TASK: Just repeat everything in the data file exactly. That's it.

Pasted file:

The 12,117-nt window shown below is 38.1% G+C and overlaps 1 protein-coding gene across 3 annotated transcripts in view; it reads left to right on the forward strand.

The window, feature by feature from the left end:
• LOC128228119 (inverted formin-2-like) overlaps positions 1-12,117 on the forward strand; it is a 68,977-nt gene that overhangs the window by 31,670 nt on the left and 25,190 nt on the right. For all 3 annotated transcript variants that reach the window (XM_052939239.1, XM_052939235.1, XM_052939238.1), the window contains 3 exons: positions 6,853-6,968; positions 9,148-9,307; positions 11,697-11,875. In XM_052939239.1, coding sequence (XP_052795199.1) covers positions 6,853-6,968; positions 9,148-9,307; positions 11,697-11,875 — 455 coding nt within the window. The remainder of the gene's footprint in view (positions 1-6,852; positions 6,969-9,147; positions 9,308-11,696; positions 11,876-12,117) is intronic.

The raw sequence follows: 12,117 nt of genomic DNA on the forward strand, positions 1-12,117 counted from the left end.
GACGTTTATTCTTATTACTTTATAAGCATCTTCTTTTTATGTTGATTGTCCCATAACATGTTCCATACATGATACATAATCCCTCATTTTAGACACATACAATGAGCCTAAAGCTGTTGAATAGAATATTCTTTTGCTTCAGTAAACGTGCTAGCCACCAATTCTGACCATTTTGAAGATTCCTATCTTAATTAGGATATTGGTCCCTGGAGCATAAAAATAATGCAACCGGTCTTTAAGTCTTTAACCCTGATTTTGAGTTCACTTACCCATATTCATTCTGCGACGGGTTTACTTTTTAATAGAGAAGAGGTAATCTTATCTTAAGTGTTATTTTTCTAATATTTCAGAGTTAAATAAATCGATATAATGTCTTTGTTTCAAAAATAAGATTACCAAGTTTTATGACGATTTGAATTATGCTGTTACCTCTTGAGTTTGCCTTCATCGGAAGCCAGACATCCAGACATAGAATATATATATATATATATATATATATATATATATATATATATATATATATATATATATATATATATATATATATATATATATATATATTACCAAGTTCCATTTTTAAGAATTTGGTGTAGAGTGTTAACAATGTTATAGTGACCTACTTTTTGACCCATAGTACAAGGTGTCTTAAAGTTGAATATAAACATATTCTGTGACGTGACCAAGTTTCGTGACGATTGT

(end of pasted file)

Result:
The 12,117-nt window shown below is 38.1% G+C and overlaps 1 protein-coding gene across 3 annotated transcripts in view; it reads left to right on the forward strand.

The window, feature by feature from the left end:
• LOC128228119 (inverted formin-2-like) overlaps positions 1-12,117 on the forward strand; it is a 68,977-nt gene that overhangs the window by 31,670 nt on the left and 25,190 nt on the right. For all 3 annotated transcript variants that reach the window (XM_052939239.1, XM_052939235.1, XM_052939238.1), the window contains 3 exons: positions 6,853-6,968; positions 9,148-9,307; positions 11,697-11,875. In XM_052939239.1, coding sequence (XP_052795199.1) covers positions 6,853-6,968; positions 9,148-9,307; positions 11,697-11,875 — 455 coding nt within the window. The remainder of the gene's footprint in view (positions 1-6,852; positions 6,969-9,147; positions 9,308-11,696; positions 11,876-12,117) is intronic.

The raw sequence follows: 12,117 nt of genomic DNA on the forward strand, positions 1-12,117 counted from the left end.
GACGTTTATTCTTATTACTTTATAAGCATCTTCTTTTTATGTTGATTGTCCCATAACATGTTCCATACATGATACATAATCCCTCATTTTAGACACATACAATGAGCCTAAAGCTGTTGAATAGAATATTCTTTTGCTTCAGTAAACGTGCTAGCCACCAATTCTGACCATTTTGAAGATTCCTATCTTAATTAGGATATTGGTCCCTGGAGCATAAAAATAATGCAACCGGTCTTTAAGTCTTTAACCCTGATTTTGAGTTCACTTACCCATATTCATTCTGCGACGGGTTTACTTTTTAATAGAGAAGAGGTAATCTTATCTTAAGTGTTATTTTTCTAATATTTCAGAGTTAAATAAATCGATATAATGTCTTTGTTTCAAAAATAAGATTACCAAGTTTTATGACGATTTGAATTATGCTGTTACCTCTTGAGTTTGCCTTCATCGGAAGCCAGACATCCAGACATAGAATATATATATATATATATATATATATATATATATATATATATATATATATATATATATATATATATATATATATATATATATATATATTACCAAGTTCCATTTTTAAGAATTTGGTGTAGAGTGTTAACAATGTTATAGTGACCTACTTTTTGACCCATAGTACAAGGTGTCTTAAAGTTGAATATAAACATATTCTGTGACGTGACCAAGTTTCGTGACGATTGT